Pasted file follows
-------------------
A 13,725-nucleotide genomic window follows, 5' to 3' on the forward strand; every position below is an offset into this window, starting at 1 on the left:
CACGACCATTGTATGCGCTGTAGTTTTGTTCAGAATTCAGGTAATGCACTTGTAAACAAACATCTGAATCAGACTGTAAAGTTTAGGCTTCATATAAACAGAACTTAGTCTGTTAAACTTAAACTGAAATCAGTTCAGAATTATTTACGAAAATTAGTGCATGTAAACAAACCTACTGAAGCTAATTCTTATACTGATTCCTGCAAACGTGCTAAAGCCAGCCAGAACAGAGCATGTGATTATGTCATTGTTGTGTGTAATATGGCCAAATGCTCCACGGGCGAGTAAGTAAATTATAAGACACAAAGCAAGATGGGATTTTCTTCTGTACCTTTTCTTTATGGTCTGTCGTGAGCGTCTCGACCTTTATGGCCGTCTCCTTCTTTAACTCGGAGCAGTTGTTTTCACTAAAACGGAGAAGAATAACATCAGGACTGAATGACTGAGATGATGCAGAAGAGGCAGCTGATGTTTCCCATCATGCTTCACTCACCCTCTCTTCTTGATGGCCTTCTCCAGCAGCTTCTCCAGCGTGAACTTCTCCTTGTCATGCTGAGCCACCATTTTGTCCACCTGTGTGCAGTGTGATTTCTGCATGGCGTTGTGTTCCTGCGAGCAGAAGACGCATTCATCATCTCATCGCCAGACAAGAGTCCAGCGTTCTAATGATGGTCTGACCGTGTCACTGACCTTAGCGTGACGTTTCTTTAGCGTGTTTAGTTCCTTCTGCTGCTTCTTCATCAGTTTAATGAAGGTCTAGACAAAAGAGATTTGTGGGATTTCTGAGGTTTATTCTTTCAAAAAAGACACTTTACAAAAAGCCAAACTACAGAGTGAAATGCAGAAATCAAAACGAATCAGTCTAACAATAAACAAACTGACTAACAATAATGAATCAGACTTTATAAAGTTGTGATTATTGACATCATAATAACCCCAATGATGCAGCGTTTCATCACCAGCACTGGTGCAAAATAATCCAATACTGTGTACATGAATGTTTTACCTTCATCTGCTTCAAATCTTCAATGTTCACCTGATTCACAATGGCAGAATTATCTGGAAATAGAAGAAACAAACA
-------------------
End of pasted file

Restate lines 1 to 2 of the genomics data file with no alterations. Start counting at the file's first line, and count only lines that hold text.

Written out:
A 13,725-nucleotide genomic window follows, 5' to 3' on the forward strand; every position below is an offset into this window, starting at 1 on the left:
CACGACCATTGTATGCGCTGTAGTTTTGTTCAGAATTCAGGTAATGCACTTGTAAACAAACATCTGAATCAGACTGTAAAGTTTAGGCTTCATATAAACAGAACTTAGTCTGTTAAACTTAAACTGAAATCAGTTCAGAATTATTTACGAAAATTAGTGCATGTAAACAAACCTACTGAAGCTAATTCTTATACTGATTCCTGCAAACGTGCTAAAGCCAGCCAGAACAGAGCATGTGATTATGTCATTGTTGTGTGTAATATGGCCAAATGCTCCACGGGCGAGTAAGTAAATTATAAGACACAAAGCAAGATGGGATTTTCTTCTGTACCTTTTCTTTATGGTCTGTCGTGAGCGTCTCGACCTTTATGGCCGTCTCCTTCTTTAACTCGGAGCAGTTGTTTTCACTAAAACGGAGAAGAATAACATCAGGACTGAATGACTGAGATGATGCAGAAGAGGCAGCTGATGTTTCCCATCATGCTTCACTCACCCTCTCTTCTTGATGGCCTTCTCCAGCAGCTTCTCCAGCGTGAACTTCTCCTTGTCATGCTGAGCCACCATTTTGTCCACCTGTGTGCAGTGTGATTTCTGCATGGCGTTGTGTTCCTGCGAGCAGAAGACGCATTCATCATCTCATCGCCAGACAAGAGTCCAGCGTTCTAATGATGGTCTGACCGTGTCACTGACCTTAGCGTGACGTTTCTTTAGCGTGTTTAGTTCCTTCTGCTGCTTCTTCATCAGTTTAATGAAGGTCTAGACAAAAGAGATTTGTGGGATTTCTGAGGTTTATTCTTTCAAAAAAGACACTTTACAAAAAGCCAAACTACAGAGTGAAATGCAGAAATCAAAACGAATCAGTCTAACAATAAACAAACTGACTAACAATAATGAATCAGACTTTATAAAGTTGTGATTATTGACATCATAATAACCCCAATGATGCAGCGTTTCATCACCAGCACTGGTGCAAAATAATCCAATACTGTGTACATGAATGTTTTACCTTCATCTGCTTCAAATCTTCAATGTTCACCTGATTCACAATGGCAGAATTATCTGGAAATAGAAGAAACAAACA